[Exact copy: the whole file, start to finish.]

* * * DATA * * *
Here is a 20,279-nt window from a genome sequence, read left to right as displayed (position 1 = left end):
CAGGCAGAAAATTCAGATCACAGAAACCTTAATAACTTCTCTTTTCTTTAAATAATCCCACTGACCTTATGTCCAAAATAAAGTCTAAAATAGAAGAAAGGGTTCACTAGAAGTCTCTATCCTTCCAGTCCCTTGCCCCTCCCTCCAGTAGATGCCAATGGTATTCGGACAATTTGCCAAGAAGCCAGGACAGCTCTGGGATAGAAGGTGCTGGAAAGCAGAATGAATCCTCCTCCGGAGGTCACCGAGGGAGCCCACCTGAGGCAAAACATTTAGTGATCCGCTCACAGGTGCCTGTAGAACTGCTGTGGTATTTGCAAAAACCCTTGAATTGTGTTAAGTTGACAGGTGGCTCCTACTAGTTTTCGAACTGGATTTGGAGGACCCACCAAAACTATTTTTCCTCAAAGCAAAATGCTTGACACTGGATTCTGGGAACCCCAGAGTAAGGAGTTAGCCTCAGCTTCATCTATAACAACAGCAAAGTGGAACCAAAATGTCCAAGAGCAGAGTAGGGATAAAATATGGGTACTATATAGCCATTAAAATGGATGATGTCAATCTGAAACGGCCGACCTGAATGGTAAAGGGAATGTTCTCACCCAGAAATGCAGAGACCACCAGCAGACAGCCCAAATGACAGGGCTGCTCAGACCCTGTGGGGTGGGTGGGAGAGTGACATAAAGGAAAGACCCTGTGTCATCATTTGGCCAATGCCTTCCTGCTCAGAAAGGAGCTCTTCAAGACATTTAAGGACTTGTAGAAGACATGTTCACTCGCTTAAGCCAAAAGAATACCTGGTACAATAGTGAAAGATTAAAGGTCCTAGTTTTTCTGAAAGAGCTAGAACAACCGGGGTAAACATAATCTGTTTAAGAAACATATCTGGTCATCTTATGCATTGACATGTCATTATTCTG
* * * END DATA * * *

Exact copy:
Here is a 20,279-nt window from a genome sequence, read left to right as displayed (position 1 = left end):
CAGGCAGAAAATTCAGATCACAGAAACCTTAATAACTTCTCTTTTCTTTAAATAATCCCACTGACCTTATGTCCAAAATAAAGTCTAAAATAGAAGAAAGGGTTCACTAGAAGTCTCTATCCTTCCAGTCCCTTGCCCCTCCCTCCAGTAGATGCCAATGGTATTCGGACAATTTGCCAAGAAGCCAGGACAGCTCTGGGATAGAAGGTGCTGGAAAGCAGAATGAATCCTCCTCCGGAGGTCACCGAGGGAGCCCACCTGAGGCAAAACATTTAGTGATCCGCTCACAGGTGCCTGTAGAACTGCTGTGGTATTTGCAAAAACCCTTGAATTGTGTTAAGTTGACAGGTGGCTCCTACTAGTTTTCGAACTGGATTTGGAGGACCCACCAAAACTATTTTTCCTCAAAGCAAAATGCTTGACACTGGATTCTGGGAACCCCAGAGTAAGGAGTTAGCCTCAGCTTCATCTATAACAACAGCAAAGTGGAACCAAAATGTCCAAGAGCAGAGTAGGGATAAAATATGGGTACTATATAGCCATTAAAATGGATGATGTCAATCTGAAACGGCCGACCTGAATGGTAAAGGGAATGTTCTCACCCAGAAATGCAGAGACCACCAGCAGACAGCCCAAATGACAGGGCTGCTCAGACCCTGTGGGGTGGGTGGGAGAGTGACATAAAGGAAAGACCCTGTGTCATCATTTGGCCAATGCCTTCCTGCTCAGAAAGGAGCTCTTCAAGACATTTAAGGACTTGTAGAAGACATGTTCACTCGCTTAAGCCAAAAGAATACCTGGTACAATAGTGAAAGATTAAAGGTCCTAGTTTTTCTGAAAGAGCTAGAACAACCGGGGTAAACATAATCTGTTTAAGAAACATATCTGGTCATCTTATGCATTGACATGTCATTATTCTG